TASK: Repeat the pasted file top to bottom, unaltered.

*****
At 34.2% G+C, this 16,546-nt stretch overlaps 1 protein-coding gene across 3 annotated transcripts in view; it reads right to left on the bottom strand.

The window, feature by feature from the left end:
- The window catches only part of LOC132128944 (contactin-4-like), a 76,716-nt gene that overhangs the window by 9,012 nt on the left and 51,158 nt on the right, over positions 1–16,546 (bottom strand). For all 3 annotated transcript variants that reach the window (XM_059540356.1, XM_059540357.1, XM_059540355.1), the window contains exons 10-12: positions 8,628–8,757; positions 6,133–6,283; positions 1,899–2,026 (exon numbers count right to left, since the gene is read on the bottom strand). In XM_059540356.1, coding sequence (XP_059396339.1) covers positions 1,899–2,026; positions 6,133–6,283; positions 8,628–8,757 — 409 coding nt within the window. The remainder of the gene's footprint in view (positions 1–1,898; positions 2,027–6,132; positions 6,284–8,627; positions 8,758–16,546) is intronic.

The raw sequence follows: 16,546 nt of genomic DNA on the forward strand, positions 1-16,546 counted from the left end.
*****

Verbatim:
At 34.2% G+C, this 16,546-nt stretch overlaps 1 protein-coding gene across 3 annotated transcripts in view; it reads right to left on the bottom strand.

The window, feature by feature from the left end:
- The window catches only part of LOC132128944 (contactin-4-like), a 76,716-nt gene that overhangs the window by 9,012 nt on the left and 51,158 nt on the right, over positions 1–16,546 (bottom strand). For all 3 annotated transcript variants that reach the window (XM_059540356.1, XM_059540357.1, XM_059540355.1), the window contains exons 10-12: positions 8,628–8,757; positions 6,133–6,283; positions 1,899–2,026 (exon numbers count right to left, since the gene is read on the bottom strand). In XM_059540356.1, coding sequence (XP_059396339.1) covers positions 1,899–2,026; positions 6,133–6,283; positions 8,628–8,757 — 409 coding nt within the window. The remainder of the gene's footprint in view (positions 1–1,898; positions 2,027–6,132; positions 6,284–8,627; positions 8,758–16,546) is intronic.

The raw sequence follows: 16,546 nt of genomic DNA on the forward strand, positions 1-16,546 counted from the left end.